“We know these are very difficult, but necessary, actions to create a healthy and sustainable business,” the U.S.-based automaker’s new Chief Executive Officer Jim Farley said in a statement. “We are moving to a lean, asset-light business model by ceasing production in Brazil,” he continued.
The production will be stopped at three plants located in Camaçari, Taubaté, and Troller, with some of the manufacturing still continuing for a few months to support inventories for aftermarket sales.
Ford spokesman T.R. Reid told reporters during a conference call the restructuring efforts and closure of the plants will impact about 5,000 jobs. As a result of the closures, the Ford models, EcoSport SUV, Ka, or T4 off-road, won’t be available anymore in the country once inventories are sold.
According to the Ford statement, the automaker will keep its South America headquarters, product development center, and proving grounds in Brazil. The Troller plant in Horizonte will also continue its production until the fourth quarter of 2021.
Ford officials said the action was part of the $11 billion global restructurings previously forecast by the automaker, of which it had accounted for $4.2 billion through the third quarter of 2020. Ford shares closed up more than 3 percent.
Another factor in the ceasing of production in Brazil that was cited by the Michigan-based international automaker is the current CCP (Chinese Communist Party) virus pandemic that has amplified the companies’ underuse of its manufacturing capacity.
The auto market and economy in Brazil has been a tough environment for years and has suffered since 2014, sinking even further amid the pandemic. The unemployment rate in the South American country is nearing 15 percent.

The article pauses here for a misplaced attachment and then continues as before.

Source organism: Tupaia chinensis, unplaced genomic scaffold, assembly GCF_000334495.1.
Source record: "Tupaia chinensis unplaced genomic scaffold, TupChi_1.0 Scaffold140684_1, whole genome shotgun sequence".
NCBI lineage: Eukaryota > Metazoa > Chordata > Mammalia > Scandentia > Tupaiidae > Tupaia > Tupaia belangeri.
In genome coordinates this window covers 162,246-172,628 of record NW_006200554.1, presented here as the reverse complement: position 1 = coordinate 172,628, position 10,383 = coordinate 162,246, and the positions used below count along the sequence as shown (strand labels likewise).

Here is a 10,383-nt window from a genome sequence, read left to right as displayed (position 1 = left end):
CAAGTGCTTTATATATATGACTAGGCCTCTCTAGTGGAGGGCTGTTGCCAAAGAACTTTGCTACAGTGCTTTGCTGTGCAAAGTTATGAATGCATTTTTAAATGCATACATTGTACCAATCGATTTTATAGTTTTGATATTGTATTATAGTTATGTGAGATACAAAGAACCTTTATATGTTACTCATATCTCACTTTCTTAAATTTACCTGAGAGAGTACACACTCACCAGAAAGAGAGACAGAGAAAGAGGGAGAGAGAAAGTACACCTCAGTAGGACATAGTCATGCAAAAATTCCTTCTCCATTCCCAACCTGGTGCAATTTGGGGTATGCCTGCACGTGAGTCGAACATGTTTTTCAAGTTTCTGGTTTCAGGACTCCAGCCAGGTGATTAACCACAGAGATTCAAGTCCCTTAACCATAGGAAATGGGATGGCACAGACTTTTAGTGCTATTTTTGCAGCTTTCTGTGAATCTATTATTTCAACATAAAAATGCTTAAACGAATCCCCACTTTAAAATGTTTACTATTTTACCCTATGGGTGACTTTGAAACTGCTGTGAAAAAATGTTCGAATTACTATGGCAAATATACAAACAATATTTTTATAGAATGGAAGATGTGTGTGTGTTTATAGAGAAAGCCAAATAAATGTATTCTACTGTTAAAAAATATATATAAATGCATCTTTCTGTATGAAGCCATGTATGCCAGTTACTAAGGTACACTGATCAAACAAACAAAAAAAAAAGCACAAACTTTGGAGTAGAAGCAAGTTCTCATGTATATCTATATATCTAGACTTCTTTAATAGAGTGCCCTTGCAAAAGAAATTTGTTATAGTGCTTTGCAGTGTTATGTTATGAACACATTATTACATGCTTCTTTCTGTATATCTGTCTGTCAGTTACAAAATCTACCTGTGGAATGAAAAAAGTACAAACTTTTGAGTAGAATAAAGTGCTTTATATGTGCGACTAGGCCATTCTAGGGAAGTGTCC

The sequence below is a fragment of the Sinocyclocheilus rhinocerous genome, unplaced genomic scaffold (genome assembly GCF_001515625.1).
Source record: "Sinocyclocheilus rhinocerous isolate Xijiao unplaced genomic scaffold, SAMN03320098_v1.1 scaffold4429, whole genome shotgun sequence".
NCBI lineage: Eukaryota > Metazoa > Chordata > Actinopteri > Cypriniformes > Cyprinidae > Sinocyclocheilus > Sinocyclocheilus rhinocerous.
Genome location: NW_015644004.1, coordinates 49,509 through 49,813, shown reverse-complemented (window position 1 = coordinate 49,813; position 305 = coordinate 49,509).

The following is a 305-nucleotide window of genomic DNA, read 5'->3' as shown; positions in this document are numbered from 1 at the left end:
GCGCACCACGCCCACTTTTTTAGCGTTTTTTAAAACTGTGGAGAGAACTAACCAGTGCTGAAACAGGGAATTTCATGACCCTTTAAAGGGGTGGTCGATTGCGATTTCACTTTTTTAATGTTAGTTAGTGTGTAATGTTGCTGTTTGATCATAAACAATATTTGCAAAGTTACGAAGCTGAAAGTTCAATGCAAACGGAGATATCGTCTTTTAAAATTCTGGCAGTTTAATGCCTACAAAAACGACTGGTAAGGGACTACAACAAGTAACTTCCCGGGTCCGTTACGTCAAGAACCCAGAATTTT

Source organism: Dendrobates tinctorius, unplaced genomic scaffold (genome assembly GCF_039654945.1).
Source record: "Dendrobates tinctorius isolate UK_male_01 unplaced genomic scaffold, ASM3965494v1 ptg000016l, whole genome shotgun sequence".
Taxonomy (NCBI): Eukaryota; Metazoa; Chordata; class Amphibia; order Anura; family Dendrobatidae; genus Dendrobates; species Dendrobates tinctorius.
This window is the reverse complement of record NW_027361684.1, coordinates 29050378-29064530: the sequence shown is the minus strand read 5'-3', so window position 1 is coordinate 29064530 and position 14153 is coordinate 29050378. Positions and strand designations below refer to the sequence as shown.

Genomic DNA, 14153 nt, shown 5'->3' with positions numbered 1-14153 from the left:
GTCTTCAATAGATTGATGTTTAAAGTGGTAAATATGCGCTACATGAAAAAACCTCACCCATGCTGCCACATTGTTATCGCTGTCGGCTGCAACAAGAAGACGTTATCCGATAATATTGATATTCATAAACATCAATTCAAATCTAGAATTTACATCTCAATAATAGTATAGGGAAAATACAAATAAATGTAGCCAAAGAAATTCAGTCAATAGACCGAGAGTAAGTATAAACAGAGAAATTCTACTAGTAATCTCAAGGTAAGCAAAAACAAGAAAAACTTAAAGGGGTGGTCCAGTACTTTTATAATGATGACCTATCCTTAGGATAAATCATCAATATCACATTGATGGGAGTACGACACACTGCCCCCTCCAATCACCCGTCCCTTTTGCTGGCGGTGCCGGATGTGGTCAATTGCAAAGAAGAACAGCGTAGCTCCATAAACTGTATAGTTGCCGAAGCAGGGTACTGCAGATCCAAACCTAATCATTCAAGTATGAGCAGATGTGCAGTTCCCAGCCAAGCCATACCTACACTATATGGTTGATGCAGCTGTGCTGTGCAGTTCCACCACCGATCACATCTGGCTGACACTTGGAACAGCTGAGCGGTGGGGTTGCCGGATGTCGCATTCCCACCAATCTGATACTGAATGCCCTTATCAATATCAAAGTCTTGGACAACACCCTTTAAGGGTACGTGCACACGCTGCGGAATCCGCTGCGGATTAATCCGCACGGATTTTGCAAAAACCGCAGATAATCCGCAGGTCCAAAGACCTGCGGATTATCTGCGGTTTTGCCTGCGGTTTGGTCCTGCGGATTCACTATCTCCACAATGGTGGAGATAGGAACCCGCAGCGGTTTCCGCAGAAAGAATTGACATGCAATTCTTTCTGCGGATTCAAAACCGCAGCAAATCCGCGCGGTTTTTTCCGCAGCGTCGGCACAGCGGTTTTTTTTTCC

Industry vehicle sales fell 26 percent in Brazil last year and are not expected to rebound to 2019 levels until 2023 with an emphasis on less profitable fleet sales, Ford officials said. The closures are part of the company’s strategy to achieve 8 percent of global operating margins.
“We will work earnestly with unions, employees, and other stakeholders to develop measures to help deal with the difficult impact of this announcement,” said Lyle Watters, the president of Ford South America and the International Markets Group.
In Camaçari, in northeastern Brazil, the union called an emergency meeting at the factory gates at the first shift on Tuesday to take a stance on the loss of 4,059 jobs.
“This very hard blow took us by surprise. We never imagined that Ford could close its factories in Brazil,” said union leader Julio Bonfim in a video message to the workers.
According to the statement, officials said Ford will continue to facilitate possible alternatives for interested parties to take over available production facilities.
In South America, Ford retains a plant in Argentina and another in Uruguay. The automaker stated that sales companies in other South American markets will not be affected.
Reuters contributed to this report.